When I signed up for the intensive four-day "Art of Living" course in Modesto, I expected to learn some meditation techniques, practice yoga and maybe get some spiritual enlightenment.
I didn't realize I'd be getting to know more about the participants than I know of some of my closest friends, tapping into my inner child and joining in an impromptu dance party.
Started by Sri Sri Ravi Shankar (a spiritual teacher not to be confused with the sitar player) more than 25 years ago, "Art of Living" classes teach students around the world how to release mental and physical stress, improve their health and enjoy life more.
There is no mention of religion or doctrines, only general advice about how to be happy. My class of about 15 included people of many faiths.
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We gathered in a private residence on a leafy street in the La Loma neighborhood in mid-September. We would be together for four hours Friday night, eight hours Saturday and Sunday and finally four hours Monday night.
Those in attendance included professionals, business owners, educators, students, moms, artists and musicians -- with more than a few in hippie clothing and a smattering of Indians in traditional attire. Most were in their 20s and 30s. Some were looking for relief from health issues, others wanted clarity to deal with careers and relationships, and still others were just curious.
Our teacher, Rekha Kodialbail, who came from the Bay Area, was warm and welcoming and made us feel at ease right away with her gentle manner. We were encouraged to get to know one another quickly through a series of ice-breakers.
Because we promised not to reveal specifics of the course, I can't go into much detail of what happened. But I can give a general outline and offer some of my experiences.
The centerpiece of the training was sudarshan kriya, or healing breath. Sitting on cushions on the floor, we did a couple of 45-minute sessions of patterned breathing, alternating with long, medium and short breaths. The process reminded me a little of the Lamaze technique used by women during childbirth.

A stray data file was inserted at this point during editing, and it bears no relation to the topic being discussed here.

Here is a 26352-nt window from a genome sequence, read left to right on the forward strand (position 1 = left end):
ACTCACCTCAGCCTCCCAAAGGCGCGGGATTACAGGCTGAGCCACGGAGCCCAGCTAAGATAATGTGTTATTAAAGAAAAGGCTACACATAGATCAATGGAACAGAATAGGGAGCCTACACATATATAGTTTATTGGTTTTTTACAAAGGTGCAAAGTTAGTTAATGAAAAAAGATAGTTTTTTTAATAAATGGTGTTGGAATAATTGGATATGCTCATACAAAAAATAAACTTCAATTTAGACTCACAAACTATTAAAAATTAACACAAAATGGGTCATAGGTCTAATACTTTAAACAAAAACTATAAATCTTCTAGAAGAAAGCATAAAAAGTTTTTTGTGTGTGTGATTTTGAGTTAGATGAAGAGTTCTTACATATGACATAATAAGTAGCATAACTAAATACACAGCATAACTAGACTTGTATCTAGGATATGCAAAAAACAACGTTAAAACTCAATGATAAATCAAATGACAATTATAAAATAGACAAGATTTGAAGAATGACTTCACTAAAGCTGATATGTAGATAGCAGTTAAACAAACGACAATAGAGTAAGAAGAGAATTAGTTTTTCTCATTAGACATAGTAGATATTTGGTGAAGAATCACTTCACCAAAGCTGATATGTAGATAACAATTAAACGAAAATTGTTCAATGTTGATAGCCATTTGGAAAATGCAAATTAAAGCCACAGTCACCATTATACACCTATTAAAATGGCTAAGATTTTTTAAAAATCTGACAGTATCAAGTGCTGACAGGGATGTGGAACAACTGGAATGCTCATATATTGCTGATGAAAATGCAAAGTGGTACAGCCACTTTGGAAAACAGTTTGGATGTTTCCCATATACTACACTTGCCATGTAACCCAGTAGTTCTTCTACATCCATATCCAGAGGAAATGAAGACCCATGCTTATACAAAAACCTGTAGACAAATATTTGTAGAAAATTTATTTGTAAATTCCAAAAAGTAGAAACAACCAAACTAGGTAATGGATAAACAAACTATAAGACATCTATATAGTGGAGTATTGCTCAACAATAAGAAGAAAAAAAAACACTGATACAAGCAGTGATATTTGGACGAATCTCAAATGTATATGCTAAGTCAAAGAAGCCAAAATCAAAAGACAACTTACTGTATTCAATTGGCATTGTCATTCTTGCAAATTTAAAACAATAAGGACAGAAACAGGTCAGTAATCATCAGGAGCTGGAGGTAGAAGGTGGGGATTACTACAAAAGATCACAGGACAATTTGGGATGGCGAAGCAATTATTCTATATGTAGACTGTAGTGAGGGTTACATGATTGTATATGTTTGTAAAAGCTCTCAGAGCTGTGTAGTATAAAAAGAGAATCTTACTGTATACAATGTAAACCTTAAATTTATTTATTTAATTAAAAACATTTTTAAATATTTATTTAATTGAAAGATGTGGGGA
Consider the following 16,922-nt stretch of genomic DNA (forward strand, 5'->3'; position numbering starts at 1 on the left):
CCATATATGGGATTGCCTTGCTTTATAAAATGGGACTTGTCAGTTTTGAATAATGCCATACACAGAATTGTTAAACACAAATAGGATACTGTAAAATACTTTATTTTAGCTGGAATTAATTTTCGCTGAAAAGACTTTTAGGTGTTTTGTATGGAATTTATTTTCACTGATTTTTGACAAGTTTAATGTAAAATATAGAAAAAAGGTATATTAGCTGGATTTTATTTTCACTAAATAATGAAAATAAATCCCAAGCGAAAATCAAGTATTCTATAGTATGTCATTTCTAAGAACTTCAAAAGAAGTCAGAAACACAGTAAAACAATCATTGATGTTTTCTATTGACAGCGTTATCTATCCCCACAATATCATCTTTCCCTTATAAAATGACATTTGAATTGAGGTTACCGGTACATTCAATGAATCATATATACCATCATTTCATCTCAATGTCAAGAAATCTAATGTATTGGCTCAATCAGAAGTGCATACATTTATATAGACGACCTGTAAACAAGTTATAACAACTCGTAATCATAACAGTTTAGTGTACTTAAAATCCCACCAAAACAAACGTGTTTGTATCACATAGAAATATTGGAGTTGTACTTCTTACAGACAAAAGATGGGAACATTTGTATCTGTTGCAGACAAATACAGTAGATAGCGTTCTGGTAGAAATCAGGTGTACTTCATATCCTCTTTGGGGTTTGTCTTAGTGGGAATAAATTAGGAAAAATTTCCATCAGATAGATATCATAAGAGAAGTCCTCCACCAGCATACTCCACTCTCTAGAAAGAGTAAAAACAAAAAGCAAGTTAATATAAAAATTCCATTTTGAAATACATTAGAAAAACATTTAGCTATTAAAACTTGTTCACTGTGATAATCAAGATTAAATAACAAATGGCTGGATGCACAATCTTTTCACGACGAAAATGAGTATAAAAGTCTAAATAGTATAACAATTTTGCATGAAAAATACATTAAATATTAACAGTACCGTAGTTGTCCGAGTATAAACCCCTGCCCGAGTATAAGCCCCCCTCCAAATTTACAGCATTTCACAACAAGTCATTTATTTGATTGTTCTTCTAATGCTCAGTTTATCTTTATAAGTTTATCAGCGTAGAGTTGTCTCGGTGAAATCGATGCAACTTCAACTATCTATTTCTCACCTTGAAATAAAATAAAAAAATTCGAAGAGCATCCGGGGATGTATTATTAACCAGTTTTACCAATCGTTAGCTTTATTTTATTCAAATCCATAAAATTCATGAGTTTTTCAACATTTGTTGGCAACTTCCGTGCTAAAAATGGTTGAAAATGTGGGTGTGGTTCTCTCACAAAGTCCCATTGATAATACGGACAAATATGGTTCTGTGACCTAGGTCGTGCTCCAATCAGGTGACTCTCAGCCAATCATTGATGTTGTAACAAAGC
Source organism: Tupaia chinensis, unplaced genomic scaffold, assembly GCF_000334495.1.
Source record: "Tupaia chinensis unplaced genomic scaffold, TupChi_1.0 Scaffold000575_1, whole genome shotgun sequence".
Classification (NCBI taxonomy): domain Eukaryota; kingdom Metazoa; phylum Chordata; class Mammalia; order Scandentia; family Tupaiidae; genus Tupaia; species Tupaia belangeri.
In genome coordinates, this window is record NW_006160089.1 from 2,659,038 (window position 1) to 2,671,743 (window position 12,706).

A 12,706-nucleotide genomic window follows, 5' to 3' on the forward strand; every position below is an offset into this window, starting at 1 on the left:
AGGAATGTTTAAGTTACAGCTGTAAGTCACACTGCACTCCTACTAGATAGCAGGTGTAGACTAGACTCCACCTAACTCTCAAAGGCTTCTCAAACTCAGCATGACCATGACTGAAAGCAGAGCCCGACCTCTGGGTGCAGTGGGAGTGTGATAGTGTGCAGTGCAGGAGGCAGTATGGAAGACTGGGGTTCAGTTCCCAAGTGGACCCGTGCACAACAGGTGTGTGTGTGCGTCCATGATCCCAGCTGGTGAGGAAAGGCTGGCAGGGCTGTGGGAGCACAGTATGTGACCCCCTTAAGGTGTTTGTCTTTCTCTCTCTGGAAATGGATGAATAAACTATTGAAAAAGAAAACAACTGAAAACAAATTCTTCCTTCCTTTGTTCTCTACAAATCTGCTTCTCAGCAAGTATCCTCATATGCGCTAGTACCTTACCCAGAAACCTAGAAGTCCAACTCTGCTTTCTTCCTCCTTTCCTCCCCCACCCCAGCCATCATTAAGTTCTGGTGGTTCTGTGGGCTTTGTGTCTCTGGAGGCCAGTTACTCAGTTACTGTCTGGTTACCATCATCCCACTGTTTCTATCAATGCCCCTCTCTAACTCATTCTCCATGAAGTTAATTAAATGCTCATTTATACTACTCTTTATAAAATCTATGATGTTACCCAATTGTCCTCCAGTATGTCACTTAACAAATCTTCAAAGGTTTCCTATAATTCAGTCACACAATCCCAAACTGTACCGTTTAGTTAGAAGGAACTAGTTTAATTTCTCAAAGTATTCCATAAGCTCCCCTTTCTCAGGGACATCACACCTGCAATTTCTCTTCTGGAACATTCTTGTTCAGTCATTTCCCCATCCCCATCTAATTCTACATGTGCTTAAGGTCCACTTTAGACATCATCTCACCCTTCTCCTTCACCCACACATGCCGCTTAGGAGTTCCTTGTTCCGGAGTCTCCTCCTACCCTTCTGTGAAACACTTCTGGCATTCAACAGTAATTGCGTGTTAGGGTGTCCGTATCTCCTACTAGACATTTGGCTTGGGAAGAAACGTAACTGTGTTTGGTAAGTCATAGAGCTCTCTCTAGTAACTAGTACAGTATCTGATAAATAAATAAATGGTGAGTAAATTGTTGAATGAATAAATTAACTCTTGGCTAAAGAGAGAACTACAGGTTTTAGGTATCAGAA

The purpose is to release stress and focus the mind on the moment. As a notoriously inflexible person since childhood, I had a hard time sitting in the lotus position for the exercise and my legs started to really hurt. The experience was intense and at times emotional as I released pent-up feelings, but it also was cleansing. By the end, I did feel relaxed, peaceful and content.
We also learned other breathing techniques and some low-impact yoga moves and stretches. Much of the rest of the time, we had discussions about our goals, needs, setbacks and fears.
Though it was awkward at first to be so open with one another, it also was freeing to share so much with strangers. Our teacher said she wanted us to remember that people face similar challenges in life.
Rekha also gave us some general advice for leading satisfying lives. As someone who avidly reads all types of spiritual books, I had heard most of the teachings before, but it was good to be reminded of them again. If there was an underlying theme, it was that everybody and everything is interconnected. We were encouraged to think of ways we could help one another.
But not everything about the course is so serious. It was also great fun, and there were times for games, dancing to Bollywood-type music and other play. At times, it felt like I was a kid again at recess.
I came away from the experience feeling nurtured and uplifted and a little better equipped to face the daily stresses of life. It was wonderful to meet such kind, interesting people and to take a break from the ordinary routine. I felt proud that the class was offered here in town and not just in the Bay Area. Since I attended the course, I've been doing a short version of kriya every night and it has helped me relax.
For people interested in expanding their horizons who are willing to break out of their normal mold, the "Art of Living" course is definitely worth checking out.
The next "Art of Living" course in Modesto is scheduled Nov. 14-16 at the home of Holly Neubuerger and Tim Lechuga, 148 Bonita Circle. The cost is $375 general or $200 students and seniors. Register at www.artofliving.org. For more information, call 404-7041.